Into My Own
Wales Millennium Centre, Cardiff, and touring
The partnership of Cardiff's Hijinx Theatre and playwright Glenys Evans always packs a punch. Their annual touring productions, written for an inclusive audience and performed by an inclusive cast, tackle tough issues head on, and always inspire. Into My Own is no exception.
Evans' latest play addresses the emotionally charged issue of young adults with learning difficulties who continue to live with their parents long after childhood. The play masterfully explores the missed opportunities that can result from a life of enforced dependency and confronts the difficult question of what happens after their parents' death.
Anne (Clêr Stephens) is a learning disabled young woman who lives with her frail and elderly mother. Her mother has been devoted to her, but their closeted lives have made Anne old before her time - she spends her days old-time waltzing in the front room and at night sleeps in an armchair when her mum can no longer manage the stairs.
The problems start when Anne's mother is taken ill; there is no plan for her care and her brother Ken (Adam Timms) lives hundreds of miles away with a family of his own. But a chance encounter with an old school friend and care assistant, Terry (Jack Reynolds), introduces Ken and Anne to the fun-loving and inspirational Dilys (Sara Pickard). While Ken and Terry pour over paperwork and agonise over the logistics, Dilys forges a friendship with Anne, filling her with confidence and introducing her to a world of independence, excitement and potential.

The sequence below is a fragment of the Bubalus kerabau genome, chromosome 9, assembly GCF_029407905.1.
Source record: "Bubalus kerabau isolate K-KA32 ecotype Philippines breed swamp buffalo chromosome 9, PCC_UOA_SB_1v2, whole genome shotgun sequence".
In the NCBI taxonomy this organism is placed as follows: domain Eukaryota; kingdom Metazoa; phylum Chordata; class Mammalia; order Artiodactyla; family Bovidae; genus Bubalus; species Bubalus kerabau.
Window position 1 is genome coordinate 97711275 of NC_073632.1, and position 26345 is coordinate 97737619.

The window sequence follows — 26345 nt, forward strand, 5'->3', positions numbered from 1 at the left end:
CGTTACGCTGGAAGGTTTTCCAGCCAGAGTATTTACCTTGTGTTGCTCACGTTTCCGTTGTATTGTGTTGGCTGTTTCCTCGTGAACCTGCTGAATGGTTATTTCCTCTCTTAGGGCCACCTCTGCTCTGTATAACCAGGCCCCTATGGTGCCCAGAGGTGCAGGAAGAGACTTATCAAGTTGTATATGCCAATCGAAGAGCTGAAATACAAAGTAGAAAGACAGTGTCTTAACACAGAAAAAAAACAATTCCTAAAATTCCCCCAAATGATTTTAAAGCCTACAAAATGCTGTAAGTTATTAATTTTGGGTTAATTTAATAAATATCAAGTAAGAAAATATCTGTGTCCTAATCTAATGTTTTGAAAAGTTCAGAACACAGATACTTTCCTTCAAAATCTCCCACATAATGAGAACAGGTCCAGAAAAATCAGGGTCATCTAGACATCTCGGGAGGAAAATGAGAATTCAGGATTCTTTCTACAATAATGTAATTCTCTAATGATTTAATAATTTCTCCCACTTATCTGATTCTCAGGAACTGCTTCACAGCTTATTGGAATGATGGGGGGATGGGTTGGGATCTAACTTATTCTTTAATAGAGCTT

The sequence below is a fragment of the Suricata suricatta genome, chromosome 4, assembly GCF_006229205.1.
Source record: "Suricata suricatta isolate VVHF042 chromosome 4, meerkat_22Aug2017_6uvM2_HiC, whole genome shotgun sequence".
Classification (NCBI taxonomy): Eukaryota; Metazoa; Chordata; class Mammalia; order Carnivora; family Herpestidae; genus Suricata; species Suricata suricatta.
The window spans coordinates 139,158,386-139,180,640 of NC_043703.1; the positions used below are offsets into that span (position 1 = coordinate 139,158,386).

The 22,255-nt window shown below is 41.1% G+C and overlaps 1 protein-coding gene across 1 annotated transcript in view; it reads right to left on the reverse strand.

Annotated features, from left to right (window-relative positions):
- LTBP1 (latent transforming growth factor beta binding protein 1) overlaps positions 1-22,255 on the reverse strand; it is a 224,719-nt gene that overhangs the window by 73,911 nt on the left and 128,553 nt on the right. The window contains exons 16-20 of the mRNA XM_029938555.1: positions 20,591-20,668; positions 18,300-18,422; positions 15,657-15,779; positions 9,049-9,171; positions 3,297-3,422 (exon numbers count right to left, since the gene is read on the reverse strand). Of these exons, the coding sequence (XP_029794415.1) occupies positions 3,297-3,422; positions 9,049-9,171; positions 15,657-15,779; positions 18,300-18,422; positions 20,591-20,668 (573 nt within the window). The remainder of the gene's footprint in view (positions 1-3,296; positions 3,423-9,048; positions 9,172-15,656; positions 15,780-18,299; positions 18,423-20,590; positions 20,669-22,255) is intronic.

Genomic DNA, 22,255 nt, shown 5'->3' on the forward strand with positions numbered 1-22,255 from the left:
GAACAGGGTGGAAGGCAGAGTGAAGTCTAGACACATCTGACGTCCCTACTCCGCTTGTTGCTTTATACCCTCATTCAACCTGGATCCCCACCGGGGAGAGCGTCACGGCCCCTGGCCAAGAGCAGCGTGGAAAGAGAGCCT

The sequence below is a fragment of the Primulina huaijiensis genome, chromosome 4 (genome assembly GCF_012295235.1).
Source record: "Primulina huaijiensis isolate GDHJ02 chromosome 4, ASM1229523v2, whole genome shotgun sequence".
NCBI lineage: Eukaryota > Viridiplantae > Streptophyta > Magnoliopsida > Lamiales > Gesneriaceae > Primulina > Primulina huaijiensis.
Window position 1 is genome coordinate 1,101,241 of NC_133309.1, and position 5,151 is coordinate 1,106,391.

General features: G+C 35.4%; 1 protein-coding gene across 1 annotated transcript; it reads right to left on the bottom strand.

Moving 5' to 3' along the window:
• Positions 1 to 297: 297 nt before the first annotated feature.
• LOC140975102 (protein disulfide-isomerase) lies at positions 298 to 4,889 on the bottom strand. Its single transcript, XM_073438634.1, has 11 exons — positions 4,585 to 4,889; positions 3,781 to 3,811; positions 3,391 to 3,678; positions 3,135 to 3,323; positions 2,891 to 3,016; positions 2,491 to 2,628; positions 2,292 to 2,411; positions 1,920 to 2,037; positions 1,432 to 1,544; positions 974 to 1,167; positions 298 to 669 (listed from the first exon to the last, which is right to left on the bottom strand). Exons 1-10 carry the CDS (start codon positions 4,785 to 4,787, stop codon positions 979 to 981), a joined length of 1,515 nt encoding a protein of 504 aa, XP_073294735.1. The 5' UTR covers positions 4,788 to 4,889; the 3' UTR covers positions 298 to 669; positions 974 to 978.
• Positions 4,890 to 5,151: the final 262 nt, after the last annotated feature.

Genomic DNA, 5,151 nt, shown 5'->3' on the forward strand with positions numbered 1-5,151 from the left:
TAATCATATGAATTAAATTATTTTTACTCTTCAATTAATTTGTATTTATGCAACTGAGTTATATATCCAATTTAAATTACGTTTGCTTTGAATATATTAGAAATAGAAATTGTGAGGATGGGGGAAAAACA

Into My Own is a beautifully written piece, with memorable performances from all four cast members, and fully brought to life by sensitive direction from James Williams and Gaynor Lougher and by Mary Drummond's design. The ageing clutter of Anne's front room gives way to the breezy freedom of Dilys' flat, draped with shimmering batik work (produced by learning disabled artists at Llanover Hall Arts Centre). Even the soundtrack of these two young women's lives speaks of their different worlds: Anne tunes in to the shipping forecast, while Dilys climbs onto a podium and dances to Amy Winehouse and Fat Boy Slim.
Dilys does far more than persuade Anne that moving out of her home is a good thing. Her "can do" attitude to life is contagious, and she encourages Anne to celebrate the things she can do all by herself, and to take a chance on some of the things she has been raised to believe that maybe she can't. Her free-spirited determination and love for life is inspirational, beautifully captured by Sara Pickard.
In end, with a little nudge from her friend, Anne decides to ask all the right questions and prompts the answers her family have been too nervous to give her. She asserts herself, shedding the "wounded bird" inheritance she has been hidden behind and embracing a new life with gusto, in a closing scene which leaves the whole auditorium sharing her jubilance.
Reviewer: Allison Vale